Ever been labeled ‘too independent’, and wondered what on earth people are talking about?
Surely being self-sufficient is the best way to be? How else would you survive on a desert island?
Unfortunately, independence is like marmite. And if you’re not familiar with the British delight, too much definitely spoils anything it touches.
Valuing your independence to the point where you inadvertently push away the people you care about is a lesser known downside of having learned how to stand on your own two feet.
As someone who has been called too independent a good few times, I’ve got plenty to share on the topic.
So without further ado, here are 6 signs that your independent streak may be causing more harm than good in your relationships.
1) You value your independence over your partner’s needs
It’s a wonderful thing to be self-reliant, don’t get me wrong.
You can take care of yourself, and do wonderfully on your own two feet – no help needed, thank you.
However, an independent personality can sometimes be so focused on self-sufficiency that the needs and desires of a partner may inadvertently be overlooked.
Because whilst you might’ve learned that independence as a coping mechanism for a period of your life when no one was there to catch you when you fell, relationships involve two people.
One person who stands alone, who doesn’t ask for help and pushes it away when offered, will unconsciously cause a rift between two people who are supposed to be in a form of partnership.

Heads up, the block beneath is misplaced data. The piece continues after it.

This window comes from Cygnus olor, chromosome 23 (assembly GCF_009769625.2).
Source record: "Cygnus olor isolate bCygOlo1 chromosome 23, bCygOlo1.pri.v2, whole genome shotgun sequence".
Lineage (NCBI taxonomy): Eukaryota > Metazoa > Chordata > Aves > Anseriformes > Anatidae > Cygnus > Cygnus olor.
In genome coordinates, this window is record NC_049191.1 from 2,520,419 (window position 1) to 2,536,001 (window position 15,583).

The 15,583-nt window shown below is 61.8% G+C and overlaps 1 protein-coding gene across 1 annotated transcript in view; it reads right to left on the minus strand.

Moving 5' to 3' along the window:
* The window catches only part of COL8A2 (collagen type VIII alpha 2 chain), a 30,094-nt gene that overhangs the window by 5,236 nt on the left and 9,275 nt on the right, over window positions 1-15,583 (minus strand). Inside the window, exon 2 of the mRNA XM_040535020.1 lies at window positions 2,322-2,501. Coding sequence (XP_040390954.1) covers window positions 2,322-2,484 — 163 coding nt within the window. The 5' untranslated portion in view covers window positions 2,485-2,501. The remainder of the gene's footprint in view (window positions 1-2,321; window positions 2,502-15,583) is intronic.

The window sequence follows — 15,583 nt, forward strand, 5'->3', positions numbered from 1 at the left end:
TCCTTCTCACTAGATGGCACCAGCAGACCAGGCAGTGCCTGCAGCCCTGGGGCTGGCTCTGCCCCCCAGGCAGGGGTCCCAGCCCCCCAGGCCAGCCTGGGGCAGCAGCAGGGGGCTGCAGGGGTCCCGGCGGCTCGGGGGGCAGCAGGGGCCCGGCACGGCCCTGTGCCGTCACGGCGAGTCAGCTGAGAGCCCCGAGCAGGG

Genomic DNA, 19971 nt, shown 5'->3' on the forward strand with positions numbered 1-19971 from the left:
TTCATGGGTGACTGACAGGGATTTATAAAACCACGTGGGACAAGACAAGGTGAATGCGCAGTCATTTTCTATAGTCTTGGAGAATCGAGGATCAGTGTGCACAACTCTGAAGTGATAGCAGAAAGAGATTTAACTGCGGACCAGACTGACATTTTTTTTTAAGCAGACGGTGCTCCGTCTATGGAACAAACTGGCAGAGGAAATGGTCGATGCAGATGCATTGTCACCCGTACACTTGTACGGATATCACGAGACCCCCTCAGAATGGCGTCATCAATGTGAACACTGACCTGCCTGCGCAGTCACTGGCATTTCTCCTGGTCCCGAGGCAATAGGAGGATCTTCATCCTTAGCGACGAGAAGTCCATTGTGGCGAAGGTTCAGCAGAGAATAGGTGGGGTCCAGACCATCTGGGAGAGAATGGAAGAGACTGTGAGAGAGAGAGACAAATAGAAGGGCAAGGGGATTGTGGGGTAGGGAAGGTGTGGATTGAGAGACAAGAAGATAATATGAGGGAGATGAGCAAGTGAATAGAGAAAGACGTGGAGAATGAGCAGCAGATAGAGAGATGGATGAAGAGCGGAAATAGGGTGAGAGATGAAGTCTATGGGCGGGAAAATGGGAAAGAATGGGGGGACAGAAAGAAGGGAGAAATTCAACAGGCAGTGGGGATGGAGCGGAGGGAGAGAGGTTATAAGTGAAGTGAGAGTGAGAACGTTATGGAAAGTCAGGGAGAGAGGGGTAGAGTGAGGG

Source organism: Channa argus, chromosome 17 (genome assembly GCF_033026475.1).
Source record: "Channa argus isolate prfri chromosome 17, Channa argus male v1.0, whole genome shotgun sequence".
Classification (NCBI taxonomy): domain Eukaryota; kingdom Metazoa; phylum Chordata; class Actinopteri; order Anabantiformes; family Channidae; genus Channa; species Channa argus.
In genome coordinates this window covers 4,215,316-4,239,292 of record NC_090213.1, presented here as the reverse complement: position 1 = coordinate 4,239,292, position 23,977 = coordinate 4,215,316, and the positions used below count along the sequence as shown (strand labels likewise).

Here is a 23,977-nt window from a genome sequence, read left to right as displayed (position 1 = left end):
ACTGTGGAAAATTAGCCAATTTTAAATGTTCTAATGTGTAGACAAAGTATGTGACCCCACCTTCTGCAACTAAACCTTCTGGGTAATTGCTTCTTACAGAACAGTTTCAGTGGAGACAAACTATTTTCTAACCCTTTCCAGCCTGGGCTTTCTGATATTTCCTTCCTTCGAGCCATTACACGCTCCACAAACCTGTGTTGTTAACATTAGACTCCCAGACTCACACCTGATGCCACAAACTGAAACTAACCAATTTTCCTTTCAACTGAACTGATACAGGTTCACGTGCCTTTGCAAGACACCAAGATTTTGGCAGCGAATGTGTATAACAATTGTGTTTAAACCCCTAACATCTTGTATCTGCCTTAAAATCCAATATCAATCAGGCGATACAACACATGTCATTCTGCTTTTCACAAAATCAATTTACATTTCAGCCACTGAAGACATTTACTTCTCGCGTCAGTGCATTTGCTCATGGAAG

Now, this can manifest in various ways; perhaps you make decisions without consulting your partner, or unintentionally overlook their input.
You might prefer to handle things on your own because you know you can do it, which then leaves your partner feeling unneeded or pushed aside.
However, the beauty of a relationship lies in the balance between dependence and independence.
It’s all about respecting each other’s individuality while also acknowledging the bond you share.
Navigating this balance can be challenging, especially when independence has been your go-to mode.
But it’s essential to remember that in a relationship, you’re not just an individual, but you’re part of a team. Sometimes, that means putting your partner’s needs alongside, or even before your own.